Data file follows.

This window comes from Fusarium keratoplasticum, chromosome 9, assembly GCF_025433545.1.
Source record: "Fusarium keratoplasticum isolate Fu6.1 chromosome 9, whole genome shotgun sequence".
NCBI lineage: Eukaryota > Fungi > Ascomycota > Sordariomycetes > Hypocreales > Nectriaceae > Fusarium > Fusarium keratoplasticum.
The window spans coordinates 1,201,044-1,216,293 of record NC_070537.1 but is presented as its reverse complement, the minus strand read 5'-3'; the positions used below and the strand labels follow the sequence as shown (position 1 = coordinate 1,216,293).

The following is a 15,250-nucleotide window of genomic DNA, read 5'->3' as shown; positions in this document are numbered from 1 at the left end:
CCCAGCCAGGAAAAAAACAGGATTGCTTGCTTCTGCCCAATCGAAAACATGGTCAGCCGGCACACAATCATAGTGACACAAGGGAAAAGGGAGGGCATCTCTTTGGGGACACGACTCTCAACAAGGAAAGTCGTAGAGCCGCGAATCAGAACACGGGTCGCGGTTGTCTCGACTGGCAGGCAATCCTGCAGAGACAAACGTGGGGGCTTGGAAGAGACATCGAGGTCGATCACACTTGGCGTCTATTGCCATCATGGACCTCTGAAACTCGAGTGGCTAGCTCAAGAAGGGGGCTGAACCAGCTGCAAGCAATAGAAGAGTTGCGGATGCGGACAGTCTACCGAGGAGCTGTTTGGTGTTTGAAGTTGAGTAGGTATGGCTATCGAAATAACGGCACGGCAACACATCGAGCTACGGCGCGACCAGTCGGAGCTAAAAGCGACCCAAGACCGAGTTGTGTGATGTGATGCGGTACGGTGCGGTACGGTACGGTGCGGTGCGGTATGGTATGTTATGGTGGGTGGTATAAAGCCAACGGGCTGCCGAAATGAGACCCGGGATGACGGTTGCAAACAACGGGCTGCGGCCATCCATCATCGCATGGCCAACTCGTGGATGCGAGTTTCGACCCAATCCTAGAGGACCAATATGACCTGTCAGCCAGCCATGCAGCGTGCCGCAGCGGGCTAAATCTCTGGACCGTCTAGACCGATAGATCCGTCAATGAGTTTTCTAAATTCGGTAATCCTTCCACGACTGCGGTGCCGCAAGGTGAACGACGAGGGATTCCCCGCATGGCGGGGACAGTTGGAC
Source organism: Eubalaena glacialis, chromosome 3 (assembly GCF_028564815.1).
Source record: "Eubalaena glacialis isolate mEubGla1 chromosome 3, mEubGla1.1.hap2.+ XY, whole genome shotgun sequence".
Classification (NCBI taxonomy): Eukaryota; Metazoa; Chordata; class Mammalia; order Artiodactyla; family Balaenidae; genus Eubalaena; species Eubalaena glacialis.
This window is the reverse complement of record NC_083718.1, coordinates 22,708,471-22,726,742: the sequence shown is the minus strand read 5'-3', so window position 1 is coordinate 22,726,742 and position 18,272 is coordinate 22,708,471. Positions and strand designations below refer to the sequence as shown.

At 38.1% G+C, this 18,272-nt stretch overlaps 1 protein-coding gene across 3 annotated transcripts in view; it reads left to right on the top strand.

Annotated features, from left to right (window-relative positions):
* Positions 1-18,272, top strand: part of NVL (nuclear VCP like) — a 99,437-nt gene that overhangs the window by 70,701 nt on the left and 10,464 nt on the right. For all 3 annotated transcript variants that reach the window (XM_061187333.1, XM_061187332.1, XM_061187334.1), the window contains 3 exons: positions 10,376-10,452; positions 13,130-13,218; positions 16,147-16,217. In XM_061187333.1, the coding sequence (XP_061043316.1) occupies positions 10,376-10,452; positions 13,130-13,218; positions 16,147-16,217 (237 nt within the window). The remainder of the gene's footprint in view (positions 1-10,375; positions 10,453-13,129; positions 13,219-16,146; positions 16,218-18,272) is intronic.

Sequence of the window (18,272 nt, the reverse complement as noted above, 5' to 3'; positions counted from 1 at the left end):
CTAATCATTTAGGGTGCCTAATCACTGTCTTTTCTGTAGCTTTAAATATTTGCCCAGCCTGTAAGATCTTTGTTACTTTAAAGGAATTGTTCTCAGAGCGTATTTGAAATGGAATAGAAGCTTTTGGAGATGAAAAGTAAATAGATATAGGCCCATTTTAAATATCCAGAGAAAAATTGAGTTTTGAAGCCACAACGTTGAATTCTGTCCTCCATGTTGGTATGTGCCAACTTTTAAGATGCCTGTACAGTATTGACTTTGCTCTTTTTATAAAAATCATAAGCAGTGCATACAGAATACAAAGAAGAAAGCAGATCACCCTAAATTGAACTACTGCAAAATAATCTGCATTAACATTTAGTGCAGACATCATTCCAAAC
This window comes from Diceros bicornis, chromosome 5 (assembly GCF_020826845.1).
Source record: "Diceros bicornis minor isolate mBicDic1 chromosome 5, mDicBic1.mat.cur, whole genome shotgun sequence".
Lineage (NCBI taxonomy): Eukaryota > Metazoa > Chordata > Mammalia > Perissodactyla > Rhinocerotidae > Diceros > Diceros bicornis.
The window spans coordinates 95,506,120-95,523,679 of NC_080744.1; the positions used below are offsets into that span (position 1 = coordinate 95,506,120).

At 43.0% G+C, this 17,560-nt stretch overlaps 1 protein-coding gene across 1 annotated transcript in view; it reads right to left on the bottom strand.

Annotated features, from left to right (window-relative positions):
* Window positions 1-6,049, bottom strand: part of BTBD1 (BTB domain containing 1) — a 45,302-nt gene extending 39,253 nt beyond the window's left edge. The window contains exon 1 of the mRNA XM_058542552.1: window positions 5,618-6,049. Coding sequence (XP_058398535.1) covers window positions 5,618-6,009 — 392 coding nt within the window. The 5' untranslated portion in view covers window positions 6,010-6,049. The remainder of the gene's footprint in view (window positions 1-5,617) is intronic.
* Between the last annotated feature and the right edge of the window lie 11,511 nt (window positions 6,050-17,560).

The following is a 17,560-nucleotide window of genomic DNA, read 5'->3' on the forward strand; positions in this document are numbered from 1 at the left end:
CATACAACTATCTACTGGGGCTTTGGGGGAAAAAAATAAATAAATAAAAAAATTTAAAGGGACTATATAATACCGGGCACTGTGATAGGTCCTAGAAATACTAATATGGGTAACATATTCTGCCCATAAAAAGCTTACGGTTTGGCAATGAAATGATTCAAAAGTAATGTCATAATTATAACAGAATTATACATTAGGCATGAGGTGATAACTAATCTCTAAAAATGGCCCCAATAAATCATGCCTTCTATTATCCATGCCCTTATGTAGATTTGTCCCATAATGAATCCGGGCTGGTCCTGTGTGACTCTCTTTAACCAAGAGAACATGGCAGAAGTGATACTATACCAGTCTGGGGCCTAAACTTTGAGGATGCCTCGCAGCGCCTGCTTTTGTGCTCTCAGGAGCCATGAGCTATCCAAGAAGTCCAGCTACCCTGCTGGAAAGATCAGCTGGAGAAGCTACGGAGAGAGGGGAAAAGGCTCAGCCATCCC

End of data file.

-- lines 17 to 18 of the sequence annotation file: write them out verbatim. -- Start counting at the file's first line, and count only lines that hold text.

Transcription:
Source record: "Diceros bicornis minor isolate mBicDic1 chromosome 5, mDicBic1.mat.cur, whole genome shotgun sequence".
Lineage (NCBI taxonomy): Eukaryota > Metazoa > Chordata > Mammalia > Perissodactyla > Rhinocerotidae > Diceros > Diceros bicornis.